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From Christopher Schultz <>
Subject Re: Tomcat access log reveals hack attempt: "HEAD /manager/html HTTP/1.0" 404
Date Mon, 15 Apr 2013 17:19:27 GMT
Hash: SHA256


On 4/15/13 6:19 AM, Pid wrote:
> On 15/04/2013 00:03, Christopher Schultz wrote:
>> Pid,
>> On 4/12/13 1:54 PM, Pïd stèr wrote:
>>> On 11 Apr 2013, at 21:36, Christopher Schultz 
>>> <> wrote:
>>>> [...] though I would run Apache httpd and Tomcat on
>>>> different hosts, so localhost-binding is not possible unless
>>>> you are doing something like stunnel (which also might be a
>>>> good idea if you are traversing an untrusted network).
>>> Respectfully, I have to disagree. Unless the Apache HTTPD is 
>>> loaded with IDS that can sniff the inbound traffic, you've not 
>>> achieved much, and now you have two boxes that have to be 
>>> maintained, secured & patched. HTTPD != firewall.
>> While httpd != firewall, it's traditional to allow
>> external-access to your web server but not your app servers
>> (databases, etc.). That means that external threats can only
>> directly-attack the web server.
> Respectfully, this is clearly not true if you are just passing
> traffic to the app server.  An attack that compromises the
> application server in the way described above would still be
> effective regardless of the presence of HTTPD.
> The risk I perceive is that users think that simply installing
> HTTPD somehow improves their security, when it does not.

Agreed. Having a physical server (running httpd) between the wild
Internet and the application server does improve a certain type of
security (not via HTTP -- if I have an SQL injection vulnerability,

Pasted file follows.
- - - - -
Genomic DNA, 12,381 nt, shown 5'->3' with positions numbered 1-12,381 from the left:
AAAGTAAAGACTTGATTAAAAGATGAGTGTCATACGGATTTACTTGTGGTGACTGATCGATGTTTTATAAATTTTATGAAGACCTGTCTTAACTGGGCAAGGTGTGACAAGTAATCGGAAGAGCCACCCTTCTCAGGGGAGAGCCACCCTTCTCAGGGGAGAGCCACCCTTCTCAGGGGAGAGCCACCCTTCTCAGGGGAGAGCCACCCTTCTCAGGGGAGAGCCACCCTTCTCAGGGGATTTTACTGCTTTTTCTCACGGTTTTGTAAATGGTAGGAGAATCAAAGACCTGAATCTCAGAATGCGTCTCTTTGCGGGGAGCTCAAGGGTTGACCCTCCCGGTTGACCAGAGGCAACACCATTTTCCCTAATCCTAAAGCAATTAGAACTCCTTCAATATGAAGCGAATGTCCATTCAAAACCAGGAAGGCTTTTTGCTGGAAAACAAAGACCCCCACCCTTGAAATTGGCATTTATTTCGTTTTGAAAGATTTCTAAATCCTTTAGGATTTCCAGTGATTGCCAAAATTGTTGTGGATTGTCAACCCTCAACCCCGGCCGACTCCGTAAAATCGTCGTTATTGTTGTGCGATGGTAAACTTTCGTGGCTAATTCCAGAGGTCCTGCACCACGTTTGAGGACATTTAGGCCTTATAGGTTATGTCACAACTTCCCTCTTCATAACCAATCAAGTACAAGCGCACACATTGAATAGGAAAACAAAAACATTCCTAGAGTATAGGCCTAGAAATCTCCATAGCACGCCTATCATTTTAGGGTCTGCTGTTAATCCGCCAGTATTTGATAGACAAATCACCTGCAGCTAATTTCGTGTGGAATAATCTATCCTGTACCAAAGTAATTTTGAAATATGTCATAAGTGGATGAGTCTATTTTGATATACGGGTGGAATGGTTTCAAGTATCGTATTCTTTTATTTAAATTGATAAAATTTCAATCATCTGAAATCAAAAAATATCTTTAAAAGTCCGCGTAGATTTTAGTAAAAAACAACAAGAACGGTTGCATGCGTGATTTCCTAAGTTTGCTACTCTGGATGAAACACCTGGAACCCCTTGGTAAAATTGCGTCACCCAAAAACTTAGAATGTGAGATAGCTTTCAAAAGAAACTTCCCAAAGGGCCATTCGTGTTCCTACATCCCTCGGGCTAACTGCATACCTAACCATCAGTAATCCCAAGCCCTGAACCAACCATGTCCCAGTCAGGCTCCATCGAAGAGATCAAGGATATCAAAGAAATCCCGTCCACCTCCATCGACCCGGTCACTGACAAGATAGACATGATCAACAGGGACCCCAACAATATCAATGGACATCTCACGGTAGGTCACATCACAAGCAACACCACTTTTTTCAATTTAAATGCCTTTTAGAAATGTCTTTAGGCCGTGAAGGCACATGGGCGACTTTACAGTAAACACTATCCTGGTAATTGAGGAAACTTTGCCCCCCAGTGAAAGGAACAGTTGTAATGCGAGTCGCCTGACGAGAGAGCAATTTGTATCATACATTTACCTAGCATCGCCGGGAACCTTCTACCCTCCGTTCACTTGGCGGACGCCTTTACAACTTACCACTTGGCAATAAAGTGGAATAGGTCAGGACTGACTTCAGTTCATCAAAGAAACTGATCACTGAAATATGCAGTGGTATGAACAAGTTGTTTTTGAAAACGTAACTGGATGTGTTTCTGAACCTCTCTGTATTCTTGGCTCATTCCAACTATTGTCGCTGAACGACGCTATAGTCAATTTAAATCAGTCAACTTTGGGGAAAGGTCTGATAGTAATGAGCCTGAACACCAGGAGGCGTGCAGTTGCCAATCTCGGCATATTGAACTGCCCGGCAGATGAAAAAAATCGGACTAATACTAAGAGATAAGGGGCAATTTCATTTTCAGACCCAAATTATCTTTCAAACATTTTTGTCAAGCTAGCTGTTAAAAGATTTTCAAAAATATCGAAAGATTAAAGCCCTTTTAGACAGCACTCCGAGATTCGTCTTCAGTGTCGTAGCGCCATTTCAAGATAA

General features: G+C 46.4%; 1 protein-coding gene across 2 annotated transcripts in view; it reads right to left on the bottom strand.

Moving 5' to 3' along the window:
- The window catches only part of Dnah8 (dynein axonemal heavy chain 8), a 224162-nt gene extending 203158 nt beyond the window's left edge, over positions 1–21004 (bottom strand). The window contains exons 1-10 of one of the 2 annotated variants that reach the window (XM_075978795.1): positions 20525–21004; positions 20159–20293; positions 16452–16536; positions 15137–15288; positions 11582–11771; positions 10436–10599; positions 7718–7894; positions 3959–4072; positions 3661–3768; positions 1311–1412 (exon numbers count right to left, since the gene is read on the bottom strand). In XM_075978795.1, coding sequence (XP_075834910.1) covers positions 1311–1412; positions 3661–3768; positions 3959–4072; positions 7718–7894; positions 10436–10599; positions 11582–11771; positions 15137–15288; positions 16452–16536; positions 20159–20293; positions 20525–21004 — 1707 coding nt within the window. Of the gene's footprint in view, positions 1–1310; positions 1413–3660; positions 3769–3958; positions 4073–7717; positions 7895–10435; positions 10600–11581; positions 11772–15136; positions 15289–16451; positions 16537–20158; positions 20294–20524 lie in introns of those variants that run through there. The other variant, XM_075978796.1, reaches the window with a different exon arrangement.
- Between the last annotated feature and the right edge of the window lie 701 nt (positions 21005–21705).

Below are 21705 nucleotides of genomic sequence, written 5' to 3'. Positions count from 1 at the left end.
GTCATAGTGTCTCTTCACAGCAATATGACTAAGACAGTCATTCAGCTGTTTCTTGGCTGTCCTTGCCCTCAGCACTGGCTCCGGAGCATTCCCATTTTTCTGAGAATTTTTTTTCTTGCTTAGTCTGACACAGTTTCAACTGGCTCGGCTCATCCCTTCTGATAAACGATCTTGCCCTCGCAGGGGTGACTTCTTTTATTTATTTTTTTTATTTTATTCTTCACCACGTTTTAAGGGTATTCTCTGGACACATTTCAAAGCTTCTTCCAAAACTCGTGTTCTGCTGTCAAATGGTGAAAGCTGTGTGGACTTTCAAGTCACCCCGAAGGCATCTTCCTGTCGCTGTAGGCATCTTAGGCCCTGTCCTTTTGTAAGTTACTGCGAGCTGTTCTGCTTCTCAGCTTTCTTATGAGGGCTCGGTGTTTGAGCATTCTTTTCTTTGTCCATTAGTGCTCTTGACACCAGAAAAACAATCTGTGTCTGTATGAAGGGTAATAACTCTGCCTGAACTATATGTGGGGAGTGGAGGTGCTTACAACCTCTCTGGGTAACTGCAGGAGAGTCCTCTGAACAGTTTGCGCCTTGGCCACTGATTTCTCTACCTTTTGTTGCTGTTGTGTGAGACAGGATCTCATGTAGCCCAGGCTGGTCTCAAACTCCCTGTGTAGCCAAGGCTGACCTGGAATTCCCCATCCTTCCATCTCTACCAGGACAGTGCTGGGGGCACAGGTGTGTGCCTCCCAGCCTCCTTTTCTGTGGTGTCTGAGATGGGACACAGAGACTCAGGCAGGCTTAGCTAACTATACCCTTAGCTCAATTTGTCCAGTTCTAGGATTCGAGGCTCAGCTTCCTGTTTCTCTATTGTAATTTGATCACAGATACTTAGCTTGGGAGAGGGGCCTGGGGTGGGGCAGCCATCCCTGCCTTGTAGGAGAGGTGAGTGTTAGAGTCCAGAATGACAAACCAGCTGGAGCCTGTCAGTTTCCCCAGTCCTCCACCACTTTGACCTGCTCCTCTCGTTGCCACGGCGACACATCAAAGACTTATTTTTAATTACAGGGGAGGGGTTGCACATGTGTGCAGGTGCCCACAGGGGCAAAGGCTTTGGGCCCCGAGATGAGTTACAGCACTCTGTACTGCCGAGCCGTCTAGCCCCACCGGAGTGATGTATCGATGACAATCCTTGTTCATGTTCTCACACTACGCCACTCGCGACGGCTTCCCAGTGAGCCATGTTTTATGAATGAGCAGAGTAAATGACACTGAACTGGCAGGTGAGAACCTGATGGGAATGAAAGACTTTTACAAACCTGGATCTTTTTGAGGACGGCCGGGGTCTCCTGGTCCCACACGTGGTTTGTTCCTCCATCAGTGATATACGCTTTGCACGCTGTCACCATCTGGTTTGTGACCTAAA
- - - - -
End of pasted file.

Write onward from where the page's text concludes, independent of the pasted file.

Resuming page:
adding httpd does not help). However, if you break-into my web server
but there's nothing else running there (yes, you can sniff traffic,
etc. which is very bad) you still haven't broken-into my application

> The 'traditional' approach in these matters needs close scrutiny
> IMO. People can't afford to rely on received wisdom for security
> and forget more important basics such as regular patching.
> I regularly debate this with customers and we usually agree/find a 
> better approach.
>> Obviously, suffering a web server break-in sucks, but at least
>> the attacker then needs to break-into the application server
>> after that.
> Why would they bother if they can attack the applications directly
> anyway?

Agreed. I was focusing less on application-security and more on
environmental-security for this discussion. I think that is why we may
not be seeing eye-to-eye.

Obviously, a layered-approach to security is critical, and operational
security is just one of those layers.

>> If it's a one-box wonder, you've been owned in a one fell swoop.
> A bit like this one, then.


>> Also, running a heterogeneous environment can thwart attackers
>> who have some kind of zero-day that got them into the web server
>> (e.g. running httpd on Linux). Then they try the app server and
>> surprise! It's NetBSD and they have to stop and find another
>> attack to proceed.
> This is of course possible, but in practice quite rare.

Yup: it costs more because you have to have a wider range of expertise
on your ops team.

- -chris
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